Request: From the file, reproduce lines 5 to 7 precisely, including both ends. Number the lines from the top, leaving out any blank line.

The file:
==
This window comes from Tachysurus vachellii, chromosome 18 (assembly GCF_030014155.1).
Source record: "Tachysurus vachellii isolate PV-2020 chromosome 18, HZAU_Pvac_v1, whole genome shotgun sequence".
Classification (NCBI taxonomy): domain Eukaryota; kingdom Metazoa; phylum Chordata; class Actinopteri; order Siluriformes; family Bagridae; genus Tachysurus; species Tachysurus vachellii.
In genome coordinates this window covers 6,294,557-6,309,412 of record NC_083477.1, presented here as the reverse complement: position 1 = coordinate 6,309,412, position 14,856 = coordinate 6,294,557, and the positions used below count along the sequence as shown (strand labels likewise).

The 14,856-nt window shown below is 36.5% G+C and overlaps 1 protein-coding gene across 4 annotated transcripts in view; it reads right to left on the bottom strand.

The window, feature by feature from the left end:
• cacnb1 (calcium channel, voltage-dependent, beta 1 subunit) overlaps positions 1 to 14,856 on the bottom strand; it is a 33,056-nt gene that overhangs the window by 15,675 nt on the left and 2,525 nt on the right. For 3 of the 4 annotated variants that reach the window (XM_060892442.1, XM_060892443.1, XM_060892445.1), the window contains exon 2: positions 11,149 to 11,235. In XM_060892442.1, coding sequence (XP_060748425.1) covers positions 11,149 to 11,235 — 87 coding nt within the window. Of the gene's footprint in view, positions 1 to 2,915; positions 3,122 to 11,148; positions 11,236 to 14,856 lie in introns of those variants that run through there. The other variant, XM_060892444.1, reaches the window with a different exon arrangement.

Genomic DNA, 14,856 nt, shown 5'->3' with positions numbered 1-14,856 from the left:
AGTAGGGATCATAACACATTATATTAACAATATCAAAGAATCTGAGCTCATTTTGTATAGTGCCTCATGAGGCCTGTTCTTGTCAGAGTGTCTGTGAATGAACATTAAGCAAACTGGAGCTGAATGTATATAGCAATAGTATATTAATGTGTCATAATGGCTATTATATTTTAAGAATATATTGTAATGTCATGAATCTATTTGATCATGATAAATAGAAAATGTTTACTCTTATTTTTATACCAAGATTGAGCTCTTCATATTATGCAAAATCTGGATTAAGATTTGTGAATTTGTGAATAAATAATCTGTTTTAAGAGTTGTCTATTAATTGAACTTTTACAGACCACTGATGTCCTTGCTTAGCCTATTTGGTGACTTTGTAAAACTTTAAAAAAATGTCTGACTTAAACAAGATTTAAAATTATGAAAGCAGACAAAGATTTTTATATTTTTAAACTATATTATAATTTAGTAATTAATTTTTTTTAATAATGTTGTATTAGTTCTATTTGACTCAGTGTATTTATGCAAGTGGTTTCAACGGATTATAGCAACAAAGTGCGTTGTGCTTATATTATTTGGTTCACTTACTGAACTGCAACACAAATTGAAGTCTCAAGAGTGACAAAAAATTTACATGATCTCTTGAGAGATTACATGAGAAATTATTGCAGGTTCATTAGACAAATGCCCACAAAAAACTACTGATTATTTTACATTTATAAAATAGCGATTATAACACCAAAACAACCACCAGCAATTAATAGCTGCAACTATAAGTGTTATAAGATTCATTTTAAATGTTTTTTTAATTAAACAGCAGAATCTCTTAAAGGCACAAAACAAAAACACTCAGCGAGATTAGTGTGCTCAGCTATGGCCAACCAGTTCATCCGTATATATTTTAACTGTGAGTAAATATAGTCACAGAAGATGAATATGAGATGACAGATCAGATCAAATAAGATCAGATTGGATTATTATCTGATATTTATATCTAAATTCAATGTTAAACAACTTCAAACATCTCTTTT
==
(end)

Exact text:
The 14,856-nt window shown below is 36.5% G+C and overlaps 1 protein-coding gene across 4 annotated transcripts in view; it reads right to left on the bottom strand.

The window, feature by feature from the left end:
• cacnb1 (calcium channel, voltage-dependent, beta 1 subunit) overlaps positions 1 to 14,856 on the bottom strand; it is a 33,056-nt gene that overhangs the window by 15,675 nt on the left and 2,525 nt on the right. For 3 of the 4 annotated variants that reach the window (XM_060892442.1, XM_060892443.1, XM_060892445.1), the window contains exon 2: positions 11,149 to 11,235. In XM_060892442.1, coding sequence (XP_060748425.1) covers positions 11,149 to 11,235 — 87 coding nt within the window. Of the gene's footprint in view, positions 1 to 2,915; positions 3,122 to 11,148; positions 11,236 to 14,856 lie in introns of those variants that run through there. The other variant, XM_060892444.1, reaches the window with a different exon arrangement.